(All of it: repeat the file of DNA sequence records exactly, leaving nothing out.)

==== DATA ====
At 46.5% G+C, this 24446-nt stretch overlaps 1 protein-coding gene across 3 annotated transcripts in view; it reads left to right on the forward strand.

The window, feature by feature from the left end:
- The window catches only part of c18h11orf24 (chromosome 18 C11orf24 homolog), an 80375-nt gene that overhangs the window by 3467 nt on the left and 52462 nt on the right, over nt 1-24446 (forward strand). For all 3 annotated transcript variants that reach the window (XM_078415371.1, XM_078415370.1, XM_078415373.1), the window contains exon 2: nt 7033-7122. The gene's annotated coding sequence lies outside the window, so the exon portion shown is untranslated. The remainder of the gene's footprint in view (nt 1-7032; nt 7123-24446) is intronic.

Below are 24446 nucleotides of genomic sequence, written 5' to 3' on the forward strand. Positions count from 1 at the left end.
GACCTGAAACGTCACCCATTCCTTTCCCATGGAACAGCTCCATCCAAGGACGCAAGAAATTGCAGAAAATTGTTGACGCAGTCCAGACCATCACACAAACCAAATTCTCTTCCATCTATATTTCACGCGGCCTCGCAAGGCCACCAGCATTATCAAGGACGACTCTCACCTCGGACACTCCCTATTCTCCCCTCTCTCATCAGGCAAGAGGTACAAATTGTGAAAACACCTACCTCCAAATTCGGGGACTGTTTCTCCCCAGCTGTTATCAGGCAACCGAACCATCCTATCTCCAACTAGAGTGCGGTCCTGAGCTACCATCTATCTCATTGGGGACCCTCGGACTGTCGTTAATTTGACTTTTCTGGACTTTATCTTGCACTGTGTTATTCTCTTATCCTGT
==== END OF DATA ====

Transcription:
At 46.5% G+C, this 24446-nt stretch overlaps 1 protein-coding gene across 3 annotated transcripts in view; it reads left to right on the forward strand.

The window, feature by feature from the left end:
- The window catches only part of c18h11orf24 (chromosome 18 C11orf24 homolog), an 80375-nt gene that overhangs the window by 3467 nt on the left and 52462 nt on the right, over nt 1-24446 (forward strand). For all 3 annotated transcript variants that reach the window (XM_078415371.1, XM_078415370.1, XM_078415373.1), the window contains exon 2: nt 7033-7122. The gene's annotated coding sequence lies outside the window, so the exon portion shown is untranslated. The remainder of the gene's footprint in view (nt 1-7032; nt 7123-24446) is intronic.

Below are 24446 nucleotides of genomic sequence, written 5' to 3' on the forward strand. Positions count from 1 at the left end.
GACCTGAAACGTCACCCATTCCTTTCCCATGGAACAGCTCCATCCAAGGACGCAAGAAATTGCAGAAAATTGTTGACGCAGTCCAGACCATCACACAAACCAAATTCTCTTCCATCTATATTTCACGCGGCCTCGCAAGGCCACCAGCATTATCAAGGACGACTCTCACCTCGGACACTCCCTATTCTCCCCTCTCTCATCAGGCAAGAGGTACAAATTGTGAAAACACCTACCTCCAAATTCGGGGACTGTTTCTCCCCAGCTGTTATCAGGCAACCGAACCATCCTATCTCCAACTAGAGTGCGGTCCTGAGCTACCATCTATCTCATTGGGGACCCTCGGACTGTCGTTAATTTGACTTTTCTGGACTTTATCTTGCACTGTGTTATTCTCTTATCCTGT